ers bring perspectives to their work that may not be common among non-minority researchers. “It is not just that you are fulfilling the American dream by bringing people in,” said Taylor. Greater diversity also “enhances the talents of white and male researchers.”

In his keynote address, NIH director Elias A. Zerhouni emphasized the importance of diversity to NIH’s future. “The diversity of the scientific workforce has to be a reflection of the society within which it resides,” he said. “Otherwise you end up with science becoming a sort of elite activity of a few, rather than the social activity that underpins the strength of society.” In 2050, Zerhouni pointed out, more than half of the U.S. population will consist of minority groups that are currently underrepresented in science. “It is a strategic imperative that we succeed in making sure that we have the scientific body in 20 to 30 years that represents the vitality of our society.”

Today’s scientific workforce is a very long way from reflecting the makeup of the broader society. The representation of minorities within the pipeline leading to the PhD and to research careers drops at each successive educational level. In 2004, African Americans, who constitute about 13 percent of the U.S. population, received approximately 9 percent of the baccalaureate degrees at U.S. colleges and universities but less than 4 percent of the PhDs awarded to U.S. citizens. Hispanics, who constitute more than 14 percent of the U.S. population, received less than 7 percent of the bachelor’s degrees and only a little more than 3 percent of the PhD degrees.1 Even Asian Americans, though overrepresented in some fields, are underrepresented in others. In short, said Taylor, “there is quite a pool of people we are losing [from the pipeline]. We could double doctorate production by getting a good plumber.”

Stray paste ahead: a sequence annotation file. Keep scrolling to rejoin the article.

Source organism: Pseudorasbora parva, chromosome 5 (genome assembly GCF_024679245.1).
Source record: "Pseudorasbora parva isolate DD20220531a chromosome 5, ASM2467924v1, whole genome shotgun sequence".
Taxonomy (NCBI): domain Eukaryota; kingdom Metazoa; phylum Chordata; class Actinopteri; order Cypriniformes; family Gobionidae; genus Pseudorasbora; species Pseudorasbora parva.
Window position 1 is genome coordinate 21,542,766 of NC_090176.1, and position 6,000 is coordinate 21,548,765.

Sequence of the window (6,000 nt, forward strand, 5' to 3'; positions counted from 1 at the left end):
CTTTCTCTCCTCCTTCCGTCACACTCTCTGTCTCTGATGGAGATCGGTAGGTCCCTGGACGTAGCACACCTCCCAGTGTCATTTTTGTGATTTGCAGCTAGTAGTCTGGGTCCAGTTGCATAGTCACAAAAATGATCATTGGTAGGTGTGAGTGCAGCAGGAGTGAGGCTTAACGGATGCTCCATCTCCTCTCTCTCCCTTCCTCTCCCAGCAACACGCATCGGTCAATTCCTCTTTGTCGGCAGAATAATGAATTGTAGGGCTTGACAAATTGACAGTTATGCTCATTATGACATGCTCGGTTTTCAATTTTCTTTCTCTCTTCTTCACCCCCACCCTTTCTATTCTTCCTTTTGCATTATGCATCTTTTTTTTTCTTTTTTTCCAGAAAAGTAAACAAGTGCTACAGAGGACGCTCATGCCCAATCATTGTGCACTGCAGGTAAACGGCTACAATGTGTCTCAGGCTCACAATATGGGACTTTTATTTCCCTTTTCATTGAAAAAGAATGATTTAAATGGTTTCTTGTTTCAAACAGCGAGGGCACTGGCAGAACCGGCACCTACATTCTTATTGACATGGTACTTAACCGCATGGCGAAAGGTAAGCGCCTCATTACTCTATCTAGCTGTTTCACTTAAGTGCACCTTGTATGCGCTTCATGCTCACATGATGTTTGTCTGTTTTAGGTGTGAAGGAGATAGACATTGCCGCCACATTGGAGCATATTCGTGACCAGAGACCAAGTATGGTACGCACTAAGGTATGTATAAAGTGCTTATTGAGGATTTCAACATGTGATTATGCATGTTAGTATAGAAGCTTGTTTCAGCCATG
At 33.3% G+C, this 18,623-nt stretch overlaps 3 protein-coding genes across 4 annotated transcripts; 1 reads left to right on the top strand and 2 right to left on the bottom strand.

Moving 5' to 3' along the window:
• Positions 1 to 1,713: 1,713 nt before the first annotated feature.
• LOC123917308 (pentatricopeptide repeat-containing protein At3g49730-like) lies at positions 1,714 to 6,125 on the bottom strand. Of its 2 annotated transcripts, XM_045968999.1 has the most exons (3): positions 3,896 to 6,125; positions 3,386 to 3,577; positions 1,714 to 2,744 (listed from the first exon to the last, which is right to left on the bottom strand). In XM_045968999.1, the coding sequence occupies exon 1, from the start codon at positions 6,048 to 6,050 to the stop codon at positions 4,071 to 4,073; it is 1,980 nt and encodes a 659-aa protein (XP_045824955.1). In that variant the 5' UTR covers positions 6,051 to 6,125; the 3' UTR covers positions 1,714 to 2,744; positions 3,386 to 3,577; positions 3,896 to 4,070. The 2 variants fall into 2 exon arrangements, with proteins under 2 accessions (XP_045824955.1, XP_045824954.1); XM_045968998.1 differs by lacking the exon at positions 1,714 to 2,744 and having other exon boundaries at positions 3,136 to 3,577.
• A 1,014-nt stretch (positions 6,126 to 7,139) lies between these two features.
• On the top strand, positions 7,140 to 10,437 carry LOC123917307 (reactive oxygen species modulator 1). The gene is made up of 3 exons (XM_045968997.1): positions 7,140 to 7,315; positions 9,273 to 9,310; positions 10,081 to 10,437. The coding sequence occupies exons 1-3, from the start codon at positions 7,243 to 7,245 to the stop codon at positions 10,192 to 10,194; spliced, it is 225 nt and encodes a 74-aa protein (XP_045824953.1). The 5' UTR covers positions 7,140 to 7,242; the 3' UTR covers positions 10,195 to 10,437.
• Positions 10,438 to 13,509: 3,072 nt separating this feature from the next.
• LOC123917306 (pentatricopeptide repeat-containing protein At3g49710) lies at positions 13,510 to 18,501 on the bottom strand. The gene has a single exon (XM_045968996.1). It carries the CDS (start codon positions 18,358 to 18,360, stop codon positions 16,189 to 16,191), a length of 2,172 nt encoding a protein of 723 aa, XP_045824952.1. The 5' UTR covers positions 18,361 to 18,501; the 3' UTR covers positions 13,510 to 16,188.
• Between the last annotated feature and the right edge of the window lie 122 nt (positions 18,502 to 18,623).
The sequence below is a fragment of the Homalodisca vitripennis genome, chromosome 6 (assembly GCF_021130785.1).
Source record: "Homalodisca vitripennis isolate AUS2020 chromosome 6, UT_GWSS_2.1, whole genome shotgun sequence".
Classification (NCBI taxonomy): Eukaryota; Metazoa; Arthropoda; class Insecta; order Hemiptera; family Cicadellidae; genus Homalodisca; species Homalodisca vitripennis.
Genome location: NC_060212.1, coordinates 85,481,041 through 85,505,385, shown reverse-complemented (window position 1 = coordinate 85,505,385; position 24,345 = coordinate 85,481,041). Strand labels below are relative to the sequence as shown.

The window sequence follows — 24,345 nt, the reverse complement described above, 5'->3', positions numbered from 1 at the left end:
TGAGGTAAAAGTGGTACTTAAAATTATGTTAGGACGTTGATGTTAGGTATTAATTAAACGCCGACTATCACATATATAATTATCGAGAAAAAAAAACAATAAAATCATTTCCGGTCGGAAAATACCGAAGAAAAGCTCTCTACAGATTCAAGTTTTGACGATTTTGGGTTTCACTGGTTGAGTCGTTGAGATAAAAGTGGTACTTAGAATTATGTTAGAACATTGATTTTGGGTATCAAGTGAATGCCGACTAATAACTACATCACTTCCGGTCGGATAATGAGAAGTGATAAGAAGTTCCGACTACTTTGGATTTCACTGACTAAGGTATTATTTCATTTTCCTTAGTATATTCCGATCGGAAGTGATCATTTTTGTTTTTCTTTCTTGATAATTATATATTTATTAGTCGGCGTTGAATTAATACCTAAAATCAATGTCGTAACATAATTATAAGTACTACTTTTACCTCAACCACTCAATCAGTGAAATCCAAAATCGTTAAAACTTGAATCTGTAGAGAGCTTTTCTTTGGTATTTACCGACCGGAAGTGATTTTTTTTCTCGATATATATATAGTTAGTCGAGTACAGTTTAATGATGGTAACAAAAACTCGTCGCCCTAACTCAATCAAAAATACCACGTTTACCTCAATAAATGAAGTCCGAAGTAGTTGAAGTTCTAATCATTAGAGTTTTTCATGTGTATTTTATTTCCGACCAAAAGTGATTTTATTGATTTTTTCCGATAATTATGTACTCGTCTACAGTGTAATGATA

Furthermore, even when underrepresented minorities earn PhDs, they appear to be less likely than white doctorate recipients to conduct research at elite research universities. In the 50 biology departments that have recently received the most federal funding, for example, the percentage of faculty members who are underrepresented minorities is less than the percentage of underrepresented


Baccalaureate data: U.S. Department of Education, Institute of Education Sciences, National Center for Education Statistics. 2005. Digest of Education Statistics: 2005. NCES 0006-030. June 2006. Doctorate data: T.B. Hoffer, V. Welch, Jr., K. Webber, K. Williams, B. Lisek, M. Hess, D. Loew, and I. Guzman-Barron. 2006. Doctorate Recipients from United States Universities: Summary Report 2005. Chicago: National Opinion Research Center. (The report gives the results of data collected in the Survey of Earned Doctorates, conducted for six federal agencies—NSF, NIH, USED, NEH, USDA, and NASA—by NORC.)

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